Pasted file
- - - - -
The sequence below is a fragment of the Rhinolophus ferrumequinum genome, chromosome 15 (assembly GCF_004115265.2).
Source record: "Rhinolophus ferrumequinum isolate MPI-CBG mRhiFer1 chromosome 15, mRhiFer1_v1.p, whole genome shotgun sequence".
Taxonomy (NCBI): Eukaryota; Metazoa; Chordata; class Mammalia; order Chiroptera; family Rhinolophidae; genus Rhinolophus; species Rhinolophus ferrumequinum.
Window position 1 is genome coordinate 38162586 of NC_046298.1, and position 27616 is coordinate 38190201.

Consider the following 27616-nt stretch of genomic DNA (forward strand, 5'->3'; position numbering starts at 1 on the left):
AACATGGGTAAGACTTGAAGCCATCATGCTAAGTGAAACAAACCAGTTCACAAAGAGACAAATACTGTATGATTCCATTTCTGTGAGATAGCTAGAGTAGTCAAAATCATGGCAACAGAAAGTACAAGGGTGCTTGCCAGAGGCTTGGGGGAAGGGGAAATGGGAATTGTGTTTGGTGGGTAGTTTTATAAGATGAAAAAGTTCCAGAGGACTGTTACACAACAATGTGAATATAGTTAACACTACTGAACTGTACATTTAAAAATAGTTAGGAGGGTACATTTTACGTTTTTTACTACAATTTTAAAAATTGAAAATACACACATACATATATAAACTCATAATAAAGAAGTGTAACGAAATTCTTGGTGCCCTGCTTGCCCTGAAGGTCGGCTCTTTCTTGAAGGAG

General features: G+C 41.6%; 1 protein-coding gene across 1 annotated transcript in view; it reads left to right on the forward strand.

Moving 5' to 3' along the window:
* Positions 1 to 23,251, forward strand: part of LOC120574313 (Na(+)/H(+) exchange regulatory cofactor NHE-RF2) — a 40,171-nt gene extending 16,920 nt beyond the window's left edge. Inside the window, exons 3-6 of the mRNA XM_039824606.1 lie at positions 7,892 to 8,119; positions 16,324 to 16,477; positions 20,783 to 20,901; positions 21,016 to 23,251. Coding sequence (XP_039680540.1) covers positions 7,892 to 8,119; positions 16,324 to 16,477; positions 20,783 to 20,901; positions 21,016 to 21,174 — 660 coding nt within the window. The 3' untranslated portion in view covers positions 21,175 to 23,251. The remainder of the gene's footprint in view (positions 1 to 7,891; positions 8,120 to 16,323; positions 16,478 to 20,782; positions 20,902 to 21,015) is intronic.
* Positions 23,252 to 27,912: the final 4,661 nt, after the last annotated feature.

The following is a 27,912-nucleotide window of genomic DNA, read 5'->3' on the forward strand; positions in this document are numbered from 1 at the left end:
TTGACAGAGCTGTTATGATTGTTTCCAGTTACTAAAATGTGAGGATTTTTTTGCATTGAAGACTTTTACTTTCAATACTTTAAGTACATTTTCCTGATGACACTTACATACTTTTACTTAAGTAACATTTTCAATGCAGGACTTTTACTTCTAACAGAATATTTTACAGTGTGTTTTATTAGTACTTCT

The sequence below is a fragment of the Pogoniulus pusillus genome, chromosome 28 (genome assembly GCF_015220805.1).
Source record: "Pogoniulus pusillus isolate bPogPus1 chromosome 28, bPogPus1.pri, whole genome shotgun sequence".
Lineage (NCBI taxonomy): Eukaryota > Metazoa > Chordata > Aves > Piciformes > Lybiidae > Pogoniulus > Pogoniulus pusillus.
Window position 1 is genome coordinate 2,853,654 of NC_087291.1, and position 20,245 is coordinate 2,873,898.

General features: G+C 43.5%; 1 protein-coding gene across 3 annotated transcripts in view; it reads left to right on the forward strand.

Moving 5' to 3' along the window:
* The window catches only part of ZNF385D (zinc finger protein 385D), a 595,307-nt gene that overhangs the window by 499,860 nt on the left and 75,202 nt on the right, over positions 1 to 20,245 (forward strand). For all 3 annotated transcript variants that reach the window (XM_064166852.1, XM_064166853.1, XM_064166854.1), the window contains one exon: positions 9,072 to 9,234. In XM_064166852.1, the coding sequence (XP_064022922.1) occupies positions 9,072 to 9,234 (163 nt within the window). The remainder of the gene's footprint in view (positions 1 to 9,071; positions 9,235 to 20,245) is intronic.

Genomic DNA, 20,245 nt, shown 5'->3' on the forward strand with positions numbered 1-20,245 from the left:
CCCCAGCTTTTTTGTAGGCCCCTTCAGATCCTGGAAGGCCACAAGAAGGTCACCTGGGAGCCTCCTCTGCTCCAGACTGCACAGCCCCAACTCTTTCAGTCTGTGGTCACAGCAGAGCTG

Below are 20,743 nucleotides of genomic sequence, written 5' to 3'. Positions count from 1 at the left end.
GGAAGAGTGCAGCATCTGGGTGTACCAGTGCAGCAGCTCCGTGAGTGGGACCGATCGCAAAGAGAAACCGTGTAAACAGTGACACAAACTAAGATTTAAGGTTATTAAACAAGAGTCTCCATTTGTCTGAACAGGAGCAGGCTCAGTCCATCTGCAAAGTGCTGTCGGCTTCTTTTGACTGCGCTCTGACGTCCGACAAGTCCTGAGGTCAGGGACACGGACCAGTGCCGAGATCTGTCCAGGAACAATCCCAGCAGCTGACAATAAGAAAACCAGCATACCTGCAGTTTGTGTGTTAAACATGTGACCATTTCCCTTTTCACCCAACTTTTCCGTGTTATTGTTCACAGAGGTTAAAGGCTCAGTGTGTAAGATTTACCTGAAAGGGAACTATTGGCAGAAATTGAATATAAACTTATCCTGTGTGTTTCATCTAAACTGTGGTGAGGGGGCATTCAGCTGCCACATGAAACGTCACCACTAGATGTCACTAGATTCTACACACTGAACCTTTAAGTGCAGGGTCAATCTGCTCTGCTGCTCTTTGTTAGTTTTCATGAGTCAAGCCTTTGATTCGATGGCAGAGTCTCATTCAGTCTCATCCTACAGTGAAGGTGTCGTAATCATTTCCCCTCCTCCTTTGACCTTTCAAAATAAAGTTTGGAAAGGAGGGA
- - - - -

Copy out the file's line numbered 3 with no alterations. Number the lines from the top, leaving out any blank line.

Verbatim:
Taxonomy (NCBI): Eukaryota; Metazoa; Chordata; class Mammalia; order Chiroptera; family Rhinolophidae; genus Rhinolophus; species Rhinolophus ferrumequinum.